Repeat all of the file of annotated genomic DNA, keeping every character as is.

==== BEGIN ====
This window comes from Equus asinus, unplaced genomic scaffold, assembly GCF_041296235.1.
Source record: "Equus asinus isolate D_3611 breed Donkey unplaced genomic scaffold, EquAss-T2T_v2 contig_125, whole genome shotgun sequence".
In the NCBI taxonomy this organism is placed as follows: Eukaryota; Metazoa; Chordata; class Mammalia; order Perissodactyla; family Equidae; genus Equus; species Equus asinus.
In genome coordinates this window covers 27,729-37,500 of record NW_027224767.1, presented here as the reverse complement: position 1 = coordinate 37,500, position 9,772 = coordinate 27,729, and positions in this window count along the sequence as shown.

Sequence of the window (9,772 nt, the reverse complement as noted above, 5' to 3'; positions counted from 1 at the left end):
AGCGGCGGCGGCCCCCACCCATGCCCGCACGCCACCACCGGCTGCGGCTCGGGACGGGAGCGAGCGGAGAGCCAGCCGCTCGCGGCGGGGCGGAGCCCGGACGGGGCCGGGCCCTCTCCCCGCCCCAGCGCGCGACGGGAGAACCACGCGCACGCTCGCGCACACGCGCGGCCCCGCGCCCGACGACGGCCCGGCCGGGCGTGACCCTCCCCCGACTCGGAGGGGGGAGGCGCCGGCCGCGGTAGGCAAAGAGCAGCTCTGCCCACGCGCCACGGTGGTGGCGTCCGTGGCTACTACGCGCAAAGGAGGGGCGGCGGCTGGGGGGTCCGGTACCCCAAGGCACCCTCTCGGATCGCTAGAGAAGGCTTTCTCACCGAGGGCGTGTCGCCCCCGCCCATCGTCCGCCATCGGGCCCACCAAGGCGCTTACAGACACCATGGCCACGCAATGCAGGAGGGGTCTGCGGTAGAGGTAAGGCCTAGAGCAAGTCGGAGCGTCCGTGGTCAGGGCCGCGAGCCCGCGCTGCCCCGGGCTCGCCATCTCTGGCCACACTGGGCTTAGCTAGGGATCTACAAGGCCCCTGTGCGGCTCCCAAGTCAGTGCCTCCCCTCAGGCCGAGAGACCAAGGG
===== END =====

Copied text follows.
This window comes from Equus asinus, unplaced genomic scaffold, assembly GCF_041296235.1.
Source record: "Equus asinus isolate D_3611 breed Donkey unplaced genomic scaffold, EquAss-T2T_v2 contig_125, whole genome shotgun sequence".
In the NCBI taxonomy this organism is placed as follows: Eukaryota; Metazoa; Chordata; class Mammalia; order Perissodactyla; family Equidae; genus Equus; species Equus asinus.
In genome coordinates this window covers 27,729-37,500 of record NW_027224767.1, presented here as the reverse complement: position 1 = coordinate 37,500, position 9,772 = coordinate 27,729, and positions in this window count along the sequence as shown.

Sequence of the window (9,772 nt, the reverse complement as noted above, 5' to 3'; positions counted from 1 at the left end):
AGCGGCGGCGGCCCCCACCCATGCCCGCACGCCACCACCGGCTGCGGCTCGGGACGGGAGCGAGCGGAGAGCCAGCCGCTCGCGGCGGGGCGGAGCCCGGACGGGGCCGGGCCCTCTCCCCGCCCCAGCGCGCGACGGGAGAACCACGCGCACGCTCGCGCACACGCGCGGCCCCGCGCCCGACGACGGCCCGGCCGGGCGTGACCCTCCCCCGACTCGGAGGGGGGAGGCGCCGGCCGCGGTAGGCAAAGAGCAGCTCTGCCCACGCGCCACGGTGGTGGCGTCCGTGGCTACTACGCGCAAAGGAGGGGCGGCGGCTGGGGGGTCCGGTACCCCAAGGCACCCTCTCGGATCGCTAGAGAAGGCTTTCTCACCGAGGGCGTGTCGCCCCCGCCCATCGTCCGCCATCGGGCCCACCAAGGCGCTTACAGACACCATGGCCACGCAATGCAGGAGGGGTCTGCGGTAGAGGTAAGGCCTAGAGCAAGTCGGAGCGTCCGTGGTCAGGGCCGCGAGCCCGCGCTGCCCCGGGCTCGCCATCTCTGGCCACACTGGGCTTAGCTAGGGATCTACAAGGCCCCTGTGCGGCTCCCAAGTCAGTGCCTCCCCTCAGGCCGAGAGACCAAGGG